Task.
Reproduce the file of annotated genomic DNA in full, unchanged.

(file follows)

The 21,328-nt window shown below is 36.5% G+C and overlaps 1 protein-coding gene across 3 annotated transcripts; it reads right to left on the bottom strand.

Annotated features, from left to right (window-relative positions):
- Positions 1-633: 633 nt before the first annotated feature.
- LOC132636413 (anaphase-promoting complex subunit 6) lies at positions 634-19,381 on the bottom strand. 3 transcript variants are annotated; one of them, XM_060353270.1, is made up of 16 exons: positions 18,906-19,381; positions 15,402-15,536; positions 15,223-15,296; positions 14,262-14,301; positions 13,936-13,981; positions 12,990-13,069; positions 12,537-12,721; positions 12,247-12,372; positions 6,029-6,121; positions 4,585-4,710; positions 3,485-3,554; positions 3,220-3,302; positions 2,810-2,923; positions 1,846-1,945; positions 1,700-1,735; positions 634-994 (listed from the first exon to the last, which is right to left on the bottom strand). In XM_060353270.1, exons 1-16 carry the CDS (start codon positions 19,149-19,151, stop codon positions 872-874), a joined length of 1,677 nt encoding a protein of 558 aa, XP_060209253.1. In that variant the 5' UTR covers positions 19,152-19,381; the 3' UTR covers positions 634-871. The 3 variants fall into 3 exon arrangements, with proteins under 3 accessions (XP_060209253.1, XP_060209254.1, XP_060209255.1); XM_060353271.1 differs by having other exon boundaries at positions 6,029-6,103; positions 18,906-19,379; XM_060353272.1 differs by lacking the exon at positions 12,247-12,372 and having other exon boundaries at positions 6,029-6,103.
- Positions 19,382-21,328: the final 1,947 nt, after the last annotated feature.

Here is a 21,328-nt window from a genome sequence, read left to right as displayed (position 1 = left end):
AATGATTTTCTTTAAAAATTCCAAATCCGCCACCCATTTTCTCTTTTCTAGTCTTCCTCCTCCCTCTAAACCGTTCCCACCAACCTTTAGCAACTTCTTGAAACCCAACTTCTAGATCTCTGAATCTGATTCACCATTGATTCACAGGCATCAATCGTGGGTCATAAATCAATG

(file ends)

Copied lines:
The 21,328-nt window shown below is 36.5% G+C and overlaps 1 protein-coding gene across 3 annotated transcripts; it reads right to left on the bottom strand.

Annotated features, from left to right (window-relative positions):
- Positions 1-633: 633 nt before the first annotated feature.
- LOC132636413 (anaphase-promoting complex subunit 6) lies at positions 634-19,381 on the bottom strand. 3 transcript variants are annotated; one of them, XM_060353270.1, is made up of 16 exons: positions 18,906-19,381; positions 15,402-15,536; positions 15,223-15,296; positions 14,262-14,301; positions 13,936-13,981; positions 12,990-13,069; positions 12,537-12,721; positions 12,247-12,372; positions 6,029-6,121; positions 4,585-4,710; positions 3,485-3,554; positions 3,220-3,302; positions 2,810-2,923; positions 1,846-1,945; positions 1,700-1,735; positions 634-994 (listed from the first exon to the last, which is right to left on the bottom strand). In XM_060353270.1, exons 1-16 carry the CDS (start codon positions 19,149-19,151, stop codon positions 872-874), a joined length of 1,677 nt encoding a protein of 558 aa, XP_060209253.1. In that variant the 5' UTR covers positions 19,152-19,381; the 3' UTR covers positions 634-871. The 3 variants fall into 3 exon arrangements, with proteins under 3 accessions (XP_060209253.1, XP_060209254.1, XP_060209255.1); XM_060353271.1 differs by having other exon boundaries at positions 6,029-6,103; positions 18,906-19,379; XM_060353272.1 differs by lacking the exon at positions 12,247-12,372 and having other exon boundaries at positions 6,029-6,103.
- Positions 19,382-21,328: the final 1,947 nt, after the last annotated feature.

Here is a 21,328-nt window from a genome sequence, read left to right as displayed (position 1 = left end):
AATGATTTTCTTTAAAAATTCCAAATCCGCCACCCATTTTCTCTTTTCTAGTCTTCCTCCTCCCTCTAAACCGTTCCCACCAACCTTTAGCAACTTCTTGAAACCCAACTTCTAGATCTCTGAATCTGATTCACCATTGATTCACAGGCATCAATCGTGGGTCATAAATCAATG